“…everything is sung through, tunelessly, a technique that sounds just like a particularly affected way of shouting.”
“Unless you surrender yourself completely to the juggernaut, this Les Misérables is exhausting, if not infuriating (it made me bad-tempered for two days, a personal record.) It’s far too long…”
“Popular doesn’t always mean pap – and a form which brings such pleasure and joy to so many deserves to be celebrated and treated to … informed critical scrutiny”
It is said that the shortest correspondence in literary history was between Victor Hugo and his publisher Hurst and Blacket. It followed the publication of his 1862 novel (17 years in the making) ‘Les Misérables’. Hugo queried its reception with a single-character telegram, “?” and the reply came back, “!” – indicating its success.
Even so, it is unlikely the author could have imagined that, 150 years on, the title would be so universally known as to have entered common parlance, simply as ‘Lay Miz’.
Not too many will have read Hugo’s 1,300 page novel but almost everybody is familiar, to some extent, with the Alain Boublil and Jean-Marc Natel musical adaptation – one that recovered from modest beginnings and indifferent early reviews to become a theatrical phenomenon.
Sally Frith, from Gloucestershire, has seen it a mere 957 times! And perhaps that is exactly the sort of obsessive devotion from fans that cause certain of us to sneer. If you watched Sue Perkins ‘Climb Every Mountain’ – a Christmas special in search of the real Maria Von Trapp – then you will know exactly what I mean.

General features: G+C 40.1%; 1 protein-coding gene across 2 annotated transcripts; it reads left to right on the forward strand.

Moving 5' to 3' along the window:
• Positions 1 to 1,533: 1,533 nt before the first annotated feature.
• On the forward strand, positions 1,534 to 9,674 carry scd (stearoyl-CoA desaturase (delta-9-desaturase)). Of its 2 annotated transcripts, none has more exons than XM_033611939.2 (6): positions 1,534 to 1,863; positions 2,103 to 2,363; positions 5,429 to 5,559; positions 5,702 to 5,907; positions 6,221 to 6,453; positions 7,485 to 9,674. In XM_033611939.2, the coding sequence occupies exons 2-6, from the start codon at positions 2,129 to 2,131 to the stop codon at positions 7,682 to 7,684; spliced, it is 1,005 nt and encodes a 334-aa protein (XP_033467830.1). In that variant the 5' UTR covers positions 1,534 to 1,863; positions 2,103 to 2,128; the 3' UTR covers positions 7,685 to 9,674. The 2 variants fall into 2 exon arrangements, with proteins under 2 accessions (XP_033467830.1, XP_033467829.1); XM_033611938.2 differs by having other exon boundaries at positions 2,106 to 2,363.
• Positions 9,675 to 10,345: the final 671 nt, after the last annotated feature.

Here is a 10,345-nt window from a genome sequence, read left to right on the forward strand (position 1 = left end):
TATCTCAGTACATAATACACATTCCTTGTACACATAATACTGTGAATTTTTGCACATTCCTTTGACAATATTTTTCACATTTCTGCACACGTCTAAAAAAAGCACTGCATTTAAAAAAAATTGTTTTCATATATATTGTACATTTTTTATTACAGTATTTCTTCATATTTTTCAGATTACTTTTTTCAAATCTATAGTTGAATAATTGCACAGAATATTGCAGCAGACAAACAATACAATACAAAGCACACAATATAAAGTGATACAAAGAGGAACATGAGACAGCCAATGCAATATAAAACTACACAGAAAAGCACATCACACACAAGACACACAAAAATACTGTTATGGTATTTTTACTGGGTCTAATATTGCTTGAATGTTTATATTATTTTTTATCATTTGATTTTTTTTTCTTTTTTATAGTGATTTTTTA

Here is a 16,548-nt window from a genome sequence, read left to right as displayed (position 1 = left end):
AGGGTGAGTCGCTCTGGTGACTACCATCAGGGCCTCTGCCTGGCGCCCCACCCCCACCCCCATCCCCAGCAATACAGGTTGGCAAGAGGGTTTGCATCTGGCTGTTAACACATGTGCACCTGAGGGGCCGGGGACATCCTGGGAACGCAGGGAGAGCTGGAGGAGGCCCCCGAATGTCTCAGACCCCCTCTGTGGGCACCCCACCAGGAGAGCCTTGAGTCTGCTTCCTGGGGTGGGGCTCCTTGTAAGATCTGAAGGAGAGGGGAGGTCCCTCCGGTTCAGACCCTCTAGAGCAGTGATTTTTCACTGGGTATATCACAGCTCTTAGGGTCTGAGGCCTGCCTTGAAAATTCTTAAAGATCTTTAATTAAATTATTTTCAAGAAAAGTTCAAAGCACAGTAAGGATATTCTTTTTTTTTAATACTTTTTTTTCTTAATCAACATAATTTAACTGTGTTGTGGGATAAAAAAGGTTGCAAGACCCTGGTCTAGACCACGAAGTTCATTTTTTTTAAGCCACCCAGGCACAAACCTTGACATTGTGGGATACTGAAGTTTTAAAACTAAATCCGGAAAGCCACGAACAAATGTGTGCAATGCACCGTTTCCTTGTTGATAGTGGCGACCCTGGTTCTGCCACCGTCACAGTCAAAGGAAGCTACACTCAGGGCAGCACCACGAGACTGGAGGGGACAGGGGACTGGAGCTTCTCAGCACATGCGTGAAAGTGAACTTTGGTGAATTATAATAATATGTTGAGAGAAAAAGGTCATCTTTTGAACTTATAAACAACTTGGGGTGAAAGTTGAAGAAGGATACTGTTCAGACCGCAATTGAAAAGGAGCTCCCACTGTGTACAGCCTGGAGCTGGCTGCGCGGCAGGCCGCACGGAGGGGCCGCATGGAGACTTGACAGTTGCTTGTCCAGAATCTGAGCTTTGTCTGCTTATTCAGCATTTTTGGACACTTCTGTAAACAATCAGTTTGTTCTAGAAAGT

In the wake of, ‘The Kings’s Speech’ director, Tom Hooper’s recently released movie version of ‘Les Mis’ a lively debate has sprung up between theatre/cinema critics. There are those such as the provocative David Sexton, of ‘The Evening Standard’, who castigate musicals as ‘innately idiotic’ and who disdainfully asks, ‘How can anyone who loves music enjoy musicals?’; while Lyn Barber of ‘The Guardian’ dismisses such views as high-minded snobbery, born of ignorance, towards an art form that fills so many with joy.
It is a movie and genre that clearly divides opinion. While most reviews are mildly euphoric a significant minority are haughtily hostile.
Musicals are not normally my preferred cinema choice but, then again, I have seen sufficient good ones: ‘West Side Story’, ‘Cabaret’, ‘Evita’, ‘Chicago’, and yes – even ‘Grease’, not to subscribe to wholesale condemnation.
I have watched ‘Les Mis’ on stage, albeit nearly twenty years ago. I recall it as a moderately enjoyable affair, but one that fell short of blowing my socks off. The somewhat faded memory I carried with me to the cinema, this week, was one of an earnest tale, played out on cleverly constructed sets, carried by a few decent tunes, reprised throughout, and occasionally interspersed with harmonious, uplifting outbursts from a flag waving chorus-line.
Let’s be fair, the storyline, set against a backdrop of events leading up to and including the Paris uprising of 1832, is hardly a bundle of laughs, and to a certain extent my previous synopsis held true with the movie version – but this time around I got a sense of what all the fuss is about. In keeping with Prisoner 24601, Jean Valjean, I had my Damascene moment, finding the whole 158 minutes compelling and thoroughly enjoyable. Well pretty much – it was perhaps ten minutes or so too long!
Although some may try, it is unfair, to compare the stage production with the film, they are separate entities and should be judged as such.